Research on hypoxia has been comprehensive regarding basic mechanisms and principles. While that research will continue, essential research is needed for continual validation of existing practices (e.g., nutrient management, edge-of-field tile drainage practices) as well as game-changing practices for the next 100 years of agriculture (e.g., drainage water recycling/tail-water recovery). While most research efforts are led by biological, ecological, and physical scientists, there is a strong need to acknowledge and expect input from economists, sociologists, and policy analysts that integrate the various scientists’ efforts with the goal of optimizing agronomic, economic, and environmental impacts. There is a critical research gap involving the development, calibration, and applied testing of monitoring tools that could significantly inform not only the design and management of recommended practices but also the tracking and reporting of said practices for HTF efforts. Examples in this area include items such as sensors, imaging, GPS, GIS, etc. Integration of these research components will form a strong foundation for educational programs and state/federal regulations that may need to be considered to address the hypoxia issue.

The LGU research activities will be addressed via a strategic process. Initially, all twelve states worked through an inventory process to best identify which states were doing what research on topics related to gulf hypoxia. This provided a strong starting point assessment of the gaps and overlap occurring among states. Moving forward, this process will be revisited to assess new gaps and new or changed capacity to address those gaps across all SERA 46 LGUs. Gap assessment along with formal dialogue with HTF members will provide direction for immediate and long-term research priorities.

Through a formal SERA meeting process along with the proposed interaction with the HTF, there should be a greater understanding of tools and technologies that are being tested/refined in one state that other states may want to validate for their own use. As applied research goes through this validation process, the application of that research often is expanded to benefit more areas and circumstances.

Some potential research-related activities of this SERA will include:
o Inventory other NIMSS multistate committees that are making contributions to SERA 46’s Goal (“Promote effective implementation of science-based approaches to nutrient management/ conservation that reduces nutrient losses to the environment.” ) and communicate with those committees about workplans, products, and the potential for increasing HTF access to their products.
o Develop and publish regional (basin-wide) white papers and synthesis documents on hypoxia-related research issues and topics as determined by the SERA committee with input from HTF/CC.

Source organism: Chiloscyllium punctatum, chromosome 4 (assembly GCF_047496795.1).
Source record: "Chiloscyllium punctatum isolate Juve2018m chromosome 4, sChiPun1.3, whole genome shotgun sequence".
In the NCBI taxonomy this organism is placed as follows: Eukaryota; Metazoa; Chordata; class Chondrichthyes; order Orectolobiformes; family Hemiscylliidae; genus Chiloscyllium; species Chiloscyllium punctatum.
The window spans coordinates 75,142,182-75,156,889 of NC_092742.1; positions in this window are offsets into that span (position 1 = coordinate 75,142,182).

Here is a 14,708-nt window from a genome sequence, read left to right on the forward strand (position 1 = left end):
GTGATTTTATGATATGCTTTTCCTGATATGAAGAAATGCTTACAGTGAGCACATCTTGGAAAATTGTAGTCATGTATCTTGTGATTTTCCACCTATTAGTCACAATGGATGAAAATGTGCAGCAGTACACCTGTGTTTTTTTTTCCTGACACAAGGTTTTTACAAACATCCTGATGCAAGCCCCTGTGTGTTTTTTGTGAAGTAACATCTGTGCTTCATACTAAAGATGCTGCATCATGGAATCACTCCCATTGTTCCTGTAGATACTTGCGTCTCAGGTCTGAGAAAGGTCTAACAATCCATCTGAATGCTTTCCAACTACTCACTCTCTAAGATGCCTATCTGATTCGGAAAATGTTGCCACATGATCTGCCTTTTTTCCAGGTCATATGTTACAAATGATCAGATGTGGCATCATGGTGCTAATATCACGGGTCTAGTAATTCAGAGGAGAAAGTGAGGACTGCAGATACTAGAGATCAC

o Provide scientific expertise and counsel on hypoxia science-related topics for input into HTF deliverables, such as the 2008 Action Plan and the subsequent EPA directive.
o Design directed research proposals/projects that will develop state/region-appropriate nutrient management practices, applied individually and collectively, and quantify performance, efficacy, costs, and life-span of those practices to support state science assessments.
o Develop new (and improve existing) tools to guide and inform targeted conservation program development, planning and assessment. Suites of proposed tools should address economic costs, benefits, incentives and risks that guide conservation implementation
o Aid HTF member agencies with research and technical resources to design, deliver, and interpret monitoring programs to assess various conservation effects of practices applied individually and collectively.

By spring 2020, SERA-46 will have met with HTF/CC members for hearing needs and issues as well as sharing the proposed goals and activities
By fall 2020, SERA-46 will have identified key areas of needed emphasis based on SERA/HTF engagement and state summaries of research efforts.
By spring 2021, SERA-46 will have produced a summary paper and begun some multistate research/validation efforts
By spring 2022, SERA-46 will have completed at least one high priority activity.

Objective 3 Strengthen the delivery of educational programming designed to increase the implementation and effectiveness of nutrient management strategies for agricultural and non-agricultural audiences.

The strength of this SERA is its focus on applied research and outreach toward specific environmental management challenges: efficient management of nitrogen and phosphorus at local, state, and Mississippi Basin scales. There is a substantial body of research available to be applied in agricultural operations and in watershed management. Extension professionals continue to be a critical component for moving science-based information from universities to rural areas and serve an important role working with agriculture and community leaders to facilitate wider adoption of practices that improve nutrient use efficiency.